In a statement made today, China’s central bank announced its move to raise money market interest rates upwards. The move has been viewed by analysts as a response to the Federal Reserve’s decision to raise the U.S. benchmark.
While a number of economists expressed shock at China’s decision, the country itself stood firm. Beijing stated that it has made the move in order to prevent the destabilization of capital outflows without jeopardizing economic growth.
Speaking of the move, the People’s Bank of China stated that its increase was a “normal market reaction” to the U.S.’s decision. It added that the move would help keep interest rates steady.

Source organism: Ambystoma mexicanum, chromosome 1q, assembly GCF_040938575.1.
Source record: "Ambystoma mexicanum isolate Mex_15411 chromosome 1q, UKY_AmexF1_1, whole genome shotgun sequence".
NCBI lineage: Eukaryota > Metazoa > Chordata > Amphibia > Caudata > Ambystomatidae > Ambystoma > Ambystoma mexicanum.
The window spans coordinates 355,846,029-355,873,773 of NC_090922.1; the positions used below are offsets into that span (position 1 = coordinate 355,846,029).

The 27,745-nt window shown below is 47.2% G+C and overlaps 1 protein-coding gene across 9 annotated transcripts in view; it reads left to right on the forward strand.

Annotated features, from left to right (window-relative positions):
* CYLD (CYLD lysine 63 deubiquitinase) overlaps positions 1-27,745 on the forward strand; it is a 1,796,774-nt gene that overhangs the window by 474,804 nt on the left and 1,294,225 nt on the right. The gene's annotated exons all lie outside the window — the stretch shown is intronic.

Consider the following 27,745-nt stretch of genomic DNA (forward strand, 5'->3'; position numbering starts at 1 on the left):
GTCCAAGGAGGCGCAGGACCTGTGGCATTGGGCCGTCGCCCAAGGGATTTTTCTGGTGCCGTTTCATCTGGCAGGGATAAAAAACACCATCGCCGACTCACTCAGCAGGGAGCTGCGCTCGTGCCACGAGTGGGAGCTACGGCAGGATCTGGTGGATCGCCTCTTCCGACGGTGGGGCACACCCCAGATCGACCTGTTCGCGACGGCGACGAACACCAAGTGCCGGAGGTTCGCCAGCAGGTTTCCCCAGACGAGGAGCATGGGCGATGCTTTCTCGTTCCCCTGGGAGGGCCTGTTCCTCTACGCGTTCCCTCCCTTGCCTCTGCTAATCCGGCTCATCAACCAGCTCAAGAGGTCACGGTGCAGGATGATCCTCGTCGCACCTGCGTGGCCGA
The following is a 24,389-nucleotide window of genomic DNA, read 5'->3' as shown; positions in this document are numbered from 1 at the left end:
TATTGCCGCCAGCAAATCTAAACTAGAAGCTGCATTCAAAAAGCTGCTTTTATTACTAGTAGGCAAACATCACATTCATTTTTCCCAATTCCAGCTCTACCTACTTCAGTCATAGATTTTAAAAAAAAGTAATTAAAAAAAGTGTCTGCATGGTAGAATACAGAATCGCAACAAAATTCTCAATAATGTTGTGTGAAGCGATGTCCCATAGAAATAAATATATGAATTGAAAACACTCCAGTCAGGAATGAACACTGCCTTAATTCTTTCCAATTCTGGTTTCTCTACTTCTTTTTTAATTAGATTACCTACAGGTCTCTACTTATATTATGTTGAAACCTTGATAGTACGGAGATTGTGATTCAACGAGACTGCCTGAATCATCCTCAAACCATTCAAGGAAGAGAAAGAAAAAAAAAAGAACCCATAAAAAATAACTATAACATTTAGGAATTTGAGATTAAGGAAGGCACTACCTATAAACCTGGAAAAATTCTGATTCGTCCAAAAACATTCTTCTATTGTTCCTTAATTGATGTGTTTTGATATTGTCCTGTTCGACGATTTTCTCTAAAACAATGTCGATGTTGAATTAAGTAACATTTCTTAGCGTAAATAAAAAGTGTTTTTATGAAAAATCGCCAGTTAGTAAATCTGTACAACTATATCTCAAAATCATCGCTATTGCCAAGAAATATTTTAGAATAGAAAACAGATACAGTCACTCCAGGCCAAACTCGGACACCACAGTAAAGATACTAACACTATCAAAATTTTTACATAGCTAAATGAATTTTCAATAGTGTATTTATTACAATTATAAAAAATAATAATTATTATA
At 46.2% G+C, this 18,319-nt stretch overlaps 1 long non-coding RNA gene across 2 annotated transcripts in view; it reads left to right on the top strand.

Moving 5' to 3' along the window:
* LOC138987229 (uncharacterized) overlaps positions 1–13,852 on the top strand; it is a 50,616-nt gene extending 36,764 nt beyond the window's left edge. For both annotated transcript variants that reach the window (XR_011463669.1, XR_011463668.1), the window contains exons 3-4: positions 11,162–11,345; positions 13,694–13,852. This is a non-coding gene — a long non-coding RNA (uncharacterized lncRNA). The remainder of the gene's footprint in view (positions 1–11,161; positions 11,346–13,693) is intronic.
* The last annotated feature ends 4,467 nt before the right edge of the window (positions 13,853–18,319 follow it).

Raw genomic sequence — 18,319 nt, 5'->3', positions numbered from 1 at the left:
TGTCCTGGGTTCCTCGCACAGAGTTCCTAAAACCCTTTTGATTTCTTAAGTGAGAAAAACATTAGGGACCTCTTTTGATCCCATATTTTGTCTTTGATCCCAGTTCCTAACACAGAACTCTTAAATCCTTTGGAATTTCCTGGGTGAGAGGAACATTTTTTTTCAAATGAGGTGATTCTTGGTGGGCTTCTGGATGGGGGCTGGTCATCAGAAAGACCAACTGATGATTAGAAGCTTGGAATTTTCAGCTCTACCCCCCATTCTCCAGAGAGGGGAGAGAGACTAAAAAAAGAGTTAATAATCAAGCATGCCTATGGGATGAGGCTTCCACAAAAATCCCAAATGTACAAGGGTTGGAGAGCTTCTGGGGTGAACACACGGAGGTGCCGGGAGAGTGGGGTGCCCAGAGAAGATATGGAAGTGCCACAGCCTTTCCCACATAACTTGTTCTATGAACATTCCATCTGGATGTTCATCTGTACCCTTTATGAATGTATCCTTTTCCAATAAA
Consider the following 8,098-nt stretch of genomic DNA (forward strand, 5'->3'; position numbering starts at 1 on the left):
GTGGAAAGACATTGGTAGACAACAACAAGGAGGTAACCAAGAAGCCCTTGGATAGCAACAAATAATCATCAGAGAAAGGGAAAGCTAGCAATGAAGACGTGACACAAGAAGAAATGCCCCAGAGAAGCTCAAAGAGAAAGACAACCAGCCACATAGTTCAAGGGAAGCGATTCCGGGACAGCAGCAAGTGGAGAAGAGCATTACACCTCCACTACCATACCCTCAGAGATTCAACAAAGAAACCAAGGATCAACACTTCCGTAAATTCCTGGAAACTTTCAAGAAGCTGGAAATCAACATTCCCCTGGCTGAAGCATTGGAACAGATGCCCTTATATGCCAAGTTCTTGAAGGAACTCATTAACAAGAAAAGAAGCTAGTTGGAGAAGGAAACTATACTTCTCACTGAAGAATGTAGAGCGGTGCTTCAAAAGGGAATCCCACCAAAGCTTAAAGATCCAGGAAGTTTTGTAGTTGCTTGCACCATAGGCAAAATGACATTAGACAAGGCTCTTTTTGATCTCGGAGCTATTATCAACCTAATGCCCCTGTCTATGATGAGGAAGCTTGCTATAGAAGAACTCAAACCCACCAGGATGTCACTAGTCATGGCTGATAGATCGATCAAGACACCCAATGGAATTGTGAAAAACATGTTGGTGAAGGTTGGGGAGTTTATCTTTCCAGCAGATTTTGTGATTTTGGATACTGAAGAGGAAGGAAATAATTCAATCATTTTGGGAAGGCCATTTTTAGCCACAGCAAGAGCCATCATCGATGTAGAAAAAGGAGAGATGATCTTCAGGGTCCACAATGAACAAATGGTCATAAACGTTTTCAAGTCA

Despite traction from economists, China pointed out that the increase is by a mere five points making it more of a gesture than a hard move. However, this is the first time that country’s central bank has raised its rates since March.
Speaking of the move, an analyst at the Bank of Communications, Chen Ji, stated that the move was merely a response to the step taken by the United States.
He said, “(It) doesn’t really impact borrowing costs, and fluctuations of this level are very normal in the interbank market”.
He further stated that China’s economy was not capable of handling a major increase in the market. Others, like senior Asian forex strategist Ken Cheung, agreed with Ji’s analysis.
Cheung stated that the rise, while surprising was merely “mild” and was probably the country’s manner of balancing “the risk of over-tightening amid the deleveraging process”.
The announcement was met by a major decline in China’s stock indexes with sectors such as infrastructure, IT, and financial shares registering the biggest drops.